And so if Comcast, Time Warner, and the like can get their shit together, they can corner the digital video sales market in one fell swoop. Make videos purchasable and downloadable onto your DVR via the cable box, let people then download them onto a computer or iPod, and reap the profits. Besides Apple, cable companies are the only companies that have the infrastructure to do video right and do it right now. (Note Google was not in that sentence — they’re still behind Apple like everyone else). And remember, Apple has Front Row. I’ll bet it won’t be long until you can buy an Apple set top box either from Apple or your local cable company.

On a related note, TiVo has been ahead of the video curve for some time — recording shows, new advertising models, downloading to computers and iPods and PSPs, even will let users swap shows over the Internet (to the anger of every TV and movie company). TiVo has Live365 support (Internet streaming radio), and I don’t think it will end there. I’m willing to bet that TiVo incorporates a video store in their next version (or version following — I don’t keep up with TiVo version numbers). Kudos to them if they make that deal with Apple to integrate iTunes sales into TiVo. If TiVo dies (and sadly I believe that’s the most likely outcome) it will be because they didn’t make enough deals with the cable and satellite services. Why buy a TiVo and pay $10 a month when you can pay the cable company $5 a month for the same thing? How the mighty have fallen.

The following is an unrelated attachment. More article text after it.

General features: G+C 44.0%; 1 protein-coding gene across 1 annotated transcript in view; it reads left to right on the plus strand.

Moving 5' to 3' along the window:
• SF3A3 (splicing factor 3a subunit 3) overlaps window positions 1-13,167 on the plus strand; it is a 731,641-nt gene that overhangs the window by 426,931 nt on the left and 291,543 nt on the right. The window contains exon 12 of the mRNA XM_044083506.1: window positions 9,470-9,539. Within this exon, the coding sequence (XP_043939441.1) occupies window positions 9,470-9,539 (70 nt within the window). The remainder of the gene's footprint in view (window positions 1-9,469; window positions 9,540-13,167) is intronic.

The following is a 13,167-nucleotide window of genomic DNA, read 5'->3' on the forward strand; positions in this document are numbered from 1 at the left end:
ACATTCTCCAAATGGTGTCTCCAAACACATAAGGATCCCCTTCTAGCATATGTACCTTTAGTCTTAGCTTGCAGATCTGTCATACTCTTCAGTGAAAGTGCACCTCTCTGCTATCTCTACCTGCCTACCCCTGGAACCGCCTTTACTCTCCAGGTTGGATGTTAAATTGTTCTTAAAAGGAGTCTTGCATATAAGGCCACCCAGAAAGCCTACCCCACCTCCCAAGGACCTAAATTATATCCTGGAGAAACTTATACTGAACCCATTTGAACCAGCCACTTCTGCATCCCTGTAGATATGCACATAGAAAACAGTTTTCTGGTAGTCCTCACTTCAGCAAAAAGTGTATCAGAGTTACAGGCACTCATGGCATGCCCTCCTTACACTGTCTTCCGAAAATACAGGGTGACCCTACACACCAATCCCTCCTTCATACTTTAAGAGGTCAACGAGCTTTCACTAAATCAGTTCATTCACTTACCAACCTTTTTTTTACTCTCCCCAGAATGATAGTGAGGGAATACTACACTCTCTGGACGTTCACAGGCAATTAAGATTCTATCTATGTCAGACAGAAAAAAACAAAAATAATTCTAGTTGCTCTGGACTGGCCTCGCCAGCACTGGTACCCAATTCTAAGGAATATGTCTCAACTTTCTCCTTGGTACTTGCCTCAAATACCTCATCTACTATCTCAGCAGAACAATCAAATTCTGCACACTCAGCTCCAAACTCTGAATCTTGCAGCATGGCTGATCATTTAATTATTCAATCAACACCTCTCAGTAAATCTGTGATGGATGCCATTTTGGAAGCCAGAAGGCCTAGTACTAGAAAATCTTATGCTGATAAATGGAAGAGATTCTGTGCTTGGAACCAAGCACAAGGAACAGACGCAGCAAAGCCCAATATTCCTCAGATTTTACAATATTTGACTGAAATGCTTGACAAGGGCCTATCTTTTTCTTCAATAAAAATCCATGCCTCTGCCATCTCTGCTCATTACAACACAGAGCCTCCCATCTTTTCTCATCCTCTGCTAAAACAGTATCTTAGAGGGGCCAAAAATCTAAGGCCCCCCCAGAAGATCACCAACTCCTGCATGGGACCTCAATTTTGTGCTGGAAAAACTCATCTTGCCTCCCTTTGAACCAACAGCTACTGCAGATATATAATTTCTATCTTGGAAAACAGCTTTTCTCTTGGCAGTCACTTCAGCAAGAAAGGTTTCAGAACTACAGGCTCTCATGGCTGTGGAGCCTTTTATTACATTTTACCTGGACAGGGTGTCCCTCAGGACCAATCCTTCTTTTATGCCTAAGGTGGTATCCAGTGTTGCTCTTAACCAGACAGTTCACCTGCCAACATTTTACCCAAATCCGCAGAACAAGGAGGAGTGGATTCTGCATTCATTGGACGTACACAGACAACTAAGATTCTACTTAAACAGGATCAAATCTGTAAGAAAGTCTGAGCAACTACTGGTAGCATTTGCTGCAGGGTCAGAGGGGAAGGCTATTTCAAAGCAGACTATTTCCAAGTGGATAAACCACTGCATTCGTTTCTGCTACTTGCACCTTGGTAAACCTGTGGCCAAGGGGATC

Because of TiVo and the dominance of cable and satellite DVRs, I think Apple doesn’t want to get into the set top box game right now. The only things that can bring Apple into the set top market are 1) a viable iTunes Movies Store (note Movies, more than just Video) and 2) CableCARD support so that anyone can use an Apple box with encrypted HDTV cable offerings. TiVo and Microsoft Media Center are planning CableCARD support soon too. If the cable companies can’t capitalize on digital video offerings, expect Microsoft, TiVo, Apple and others to jump on it and fast. The first computer CableCARD offerings should start appearing this year. I should add that the cable companies are tied to the big networks — Viacom, GE (NBC), and so on — making an already complicated landscape more complex… (Think of how the RIAA (may have) influenced Apple in their pricing, DRM, etc.)